In this class, you will learn how to produce digital stories, short videos that feature a story-driven autobiographical voiceover and personal photographs. In recent years, many organizations worldwide have used the digital storytelling method to create powerful stories for outreach, advocacy, fundraising, and training.
We will learn the digital storytelling process—including relevant writing, audio recording, and audio and video editing techniques—by creating our own digital stories. Concurrently, we will examine some of the key practical and theoretical issues related to digital storytelling, including how stories constitute personal identity, the challenges of teaching technology to diverse populations, and the ethical implications of using personal stories for organizational purposes. We will also survey some other forms of organizational new media storytelling, such as blogs and advocacy videos.
WRD 530/NMS 509 will also give you the opportunity to learn firsthand about the potential of digital storytelling in organizations through its service component, which will have us working with six Chicago-area nonprofits throughout the term. We will work in small teams with these community partners early in the term, to help clarify the potential role of digital storytelling in each organization. Later in the term, we will deploy an on-campus training workshop, in which you and your classmates will teach the digital storytelling process to representatives from these nonprofits.
After successfully completing this course, you should be able to do the following:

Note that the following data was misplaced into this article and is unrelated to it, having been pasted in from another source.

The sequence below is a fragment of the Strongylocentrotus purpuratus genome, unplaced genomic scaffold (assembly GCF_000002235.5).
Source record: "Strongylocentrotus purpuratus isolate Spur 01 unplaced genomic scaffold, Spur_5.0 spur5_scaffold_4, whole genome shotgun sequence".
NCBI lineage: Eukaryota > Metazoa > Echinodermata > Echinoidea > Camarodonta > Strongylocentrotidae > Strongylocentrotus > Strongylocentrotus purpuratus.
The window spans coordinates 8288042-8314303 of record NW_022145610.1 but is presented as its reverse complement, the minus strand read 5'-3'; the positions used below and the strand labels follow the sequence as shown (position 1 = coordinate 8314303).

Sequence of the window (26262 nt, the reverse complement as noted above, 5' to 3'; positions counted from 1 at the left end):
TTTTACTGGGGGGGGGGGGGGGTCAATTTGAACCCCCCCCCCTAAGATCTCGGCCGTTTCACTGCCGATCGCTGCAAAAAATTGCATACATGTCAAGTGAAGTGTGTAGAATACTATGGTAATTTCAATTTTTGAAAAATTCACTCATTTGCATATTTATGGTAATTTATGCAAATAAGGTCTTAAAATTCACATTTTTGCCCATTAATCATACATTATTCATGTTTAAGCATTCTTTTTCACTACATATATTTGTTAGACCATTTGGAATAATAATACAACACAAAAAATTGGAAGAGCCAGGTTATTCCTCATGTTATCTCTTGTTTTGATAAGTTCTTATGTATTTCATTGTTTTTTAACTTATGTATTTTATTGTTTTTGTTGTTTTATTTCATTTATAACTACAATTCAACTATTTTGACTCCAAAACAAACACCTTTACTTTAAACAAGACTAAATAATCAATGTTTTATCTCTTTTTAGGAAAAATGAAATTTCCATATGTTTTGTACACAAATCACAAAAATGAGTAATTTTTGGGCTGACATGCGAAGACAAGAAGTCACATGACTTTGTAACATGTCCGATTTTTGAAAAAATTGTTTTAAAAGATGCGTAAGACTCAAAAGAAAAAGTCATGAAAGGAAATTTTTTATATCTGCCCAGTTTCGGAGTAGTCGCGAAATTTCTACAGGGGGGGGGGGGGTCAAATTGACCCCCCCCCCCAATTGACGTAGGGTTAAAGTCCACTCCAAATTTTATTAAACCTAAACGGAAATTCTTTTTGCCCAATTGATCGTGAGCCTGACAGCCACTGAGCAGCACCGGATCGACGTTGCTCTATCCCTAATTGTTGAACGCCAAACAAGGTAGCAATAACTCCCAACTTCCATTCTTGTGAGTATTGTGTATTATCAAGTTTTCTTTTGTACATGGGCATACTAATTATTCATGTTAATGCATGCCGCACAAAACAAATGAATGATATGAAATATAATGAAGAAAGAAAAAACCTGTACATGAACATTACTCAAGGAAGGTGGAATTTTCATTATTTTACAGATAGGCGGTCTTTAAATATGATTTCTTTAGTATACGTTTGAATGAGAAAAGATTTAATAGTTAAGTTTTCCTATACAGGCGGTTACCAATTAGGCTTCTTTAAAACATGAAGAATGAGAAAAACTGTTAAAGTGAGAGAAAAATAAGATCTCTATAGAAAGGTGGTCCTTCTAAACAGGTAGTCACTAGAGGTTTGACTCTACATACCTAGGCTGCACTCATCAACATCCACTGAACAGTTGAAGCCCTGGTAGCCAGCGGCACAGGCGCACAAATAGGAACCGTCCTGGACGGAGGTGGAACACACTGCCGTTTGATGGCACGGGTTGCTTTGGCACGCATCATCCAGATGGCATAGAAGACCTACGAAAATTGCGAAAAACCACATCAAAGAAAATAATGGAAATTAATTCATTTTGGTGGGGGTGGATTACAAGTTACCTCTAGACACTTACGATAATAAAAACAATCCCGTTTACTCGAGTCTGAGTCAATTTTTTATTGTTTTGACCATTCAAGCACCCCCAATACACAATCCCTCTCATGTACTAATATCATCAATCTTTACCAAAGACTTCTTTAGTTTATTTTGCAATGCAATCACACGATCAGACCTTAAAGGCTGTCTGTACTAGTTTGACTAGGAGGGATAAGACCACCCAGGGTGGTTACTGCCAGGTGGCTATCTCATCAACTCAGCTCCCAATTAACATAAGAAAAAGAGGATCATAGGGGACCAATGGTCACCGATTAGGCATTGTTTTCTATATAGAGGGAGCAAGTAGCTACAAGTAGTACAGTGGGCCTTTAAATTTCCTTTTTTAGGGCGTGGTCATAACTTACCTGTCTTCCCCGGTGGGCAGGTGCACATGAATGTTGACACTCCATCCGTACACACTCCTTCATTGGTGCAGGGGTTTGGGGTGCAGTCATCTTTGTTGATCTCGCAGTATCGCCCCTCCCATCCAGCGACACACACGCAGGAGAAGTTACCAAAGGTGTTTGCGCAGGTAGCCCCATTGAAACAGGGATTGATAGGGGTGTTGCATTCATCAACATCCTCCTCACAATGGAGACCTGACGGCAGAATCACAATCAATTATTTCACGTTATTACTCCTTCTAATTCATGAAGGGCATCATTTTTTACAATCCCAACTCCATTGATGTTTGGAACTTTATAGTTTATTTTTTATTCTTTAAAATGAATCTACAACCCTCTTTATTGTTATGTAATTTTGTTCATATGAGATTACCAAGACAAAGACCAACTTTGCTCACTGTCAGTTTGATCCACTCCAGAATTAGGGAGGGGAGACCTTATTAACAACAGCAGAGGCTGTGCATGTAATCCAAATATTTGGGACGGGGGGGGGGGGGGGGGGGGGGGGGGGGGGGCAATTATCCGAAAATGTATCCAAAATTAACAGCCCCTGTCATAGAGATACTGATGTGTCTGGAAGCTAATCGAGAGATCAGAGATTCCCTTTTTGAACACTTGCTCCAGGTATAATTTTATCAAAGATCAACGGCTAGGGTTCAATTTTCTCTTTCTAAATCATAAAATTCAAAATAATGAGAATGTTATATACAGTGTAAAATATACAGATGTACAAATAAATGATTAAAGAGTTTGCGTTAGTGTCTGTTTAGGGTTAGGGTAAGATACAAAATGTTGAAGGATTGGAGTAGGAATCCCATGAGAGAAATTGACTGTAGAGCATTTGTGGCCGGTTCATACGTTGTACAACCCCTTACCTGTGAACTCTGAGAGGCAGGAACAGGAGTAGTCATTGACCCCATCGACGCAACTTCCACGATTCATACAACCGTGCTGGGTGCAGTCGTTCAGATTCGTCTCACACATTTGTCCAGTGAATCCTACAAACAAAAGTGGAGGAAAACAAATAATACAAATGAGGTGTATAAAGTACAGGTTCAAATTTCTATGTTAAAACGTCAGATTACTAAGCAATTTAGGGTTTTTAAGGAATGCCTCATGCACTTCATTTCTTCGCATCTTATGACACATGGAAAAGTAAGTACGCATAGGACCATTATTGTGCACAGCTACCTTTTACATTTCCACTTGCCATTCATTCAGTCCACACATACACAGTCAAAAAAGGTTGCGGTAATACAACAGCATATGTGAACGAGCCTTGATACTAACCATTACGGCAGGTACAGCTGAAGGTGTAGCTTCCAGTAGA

- Conceive of production plans for digital stories that are produced using a range of digital hardware and software.
- Describe the features of digital stories and determine if and how the genre might be useful for particular kinds of organizational work.
- Explain the nature of work in nonprofit and public service organizations and identify professional opportunities in these fields.
- Act professionally and ethically as a communications or new media consultant to an organization.
Aufderheide, P., Jaszi, P., & Mridu, C. (2010). Honest truths: Documentary filmmakers on ethical challenges in their work. Retrieved from American University School of Communication Center for Social Media website: http://www.centerforsocialmedia.org/making-your-media-matter/documents/best-practices/honest-truths-documentary-filmmakers-ethical-chall
Boje, D. (2001). Introduction. In Narrative methods for organizational & communication research (1st ed.). London: Sage Publications Ltd.
Cizek, K. Storytelling for advocacy: Conceptualization and pre-production. In Video for change: A guide for advocacy and activism (pp. 74-118), Eds. S. Gregory et al. London: Pluto Press. Retrieved from Witness website: www.witness.org
Couser, G. T. (2003). Auto/biographical, biomedical, and ethnographic ethics. In Vulnerable subjects: Ethics and life writing (pp. 14-33). Ithaca, NY: Cornell University Press.
Kenyon, G. M. (1997). Introduction. In Restorying our lives: personal growth through autobiographical reflection (pp. 1-13). Westport, CT: Praeger.
Lambert, J. (2010). Digital storytelling cookbook. Digital Diner Press. Order PDF copy online: http://www.storycenter.org/cookbook.html
Meadows, D. & Kidd, J. (2009). ‘Capture Wales’: The BBC digital storytelling project. In Story circle: Digital storytelling around the world (pp. 91-117), Eds. J. Hartley & K. McWilliam. West Sussex, UK: Wiley-Blackwell.
- Your own 2-4-minute digital story.
- A community partner packet that includes: 1) evaluation of your community partner’s communication genres and the possible role of stories and digital storytelling in the organization, 2) analysis of the nonprofit sector and relevant opportunities in this sector, 3) team project plan, and 4) feedback on community partner story draft.
- Final project from one of the following two topic choices: 1) a paper or web text discussing key aesthetic, ethical, and/or technical issues associated with digital storytelling in organizations, including analysis of stories produced by community partners through lens of course readings, or 2) a paper or web text on a topic of your choice, with relevance to the work of the course.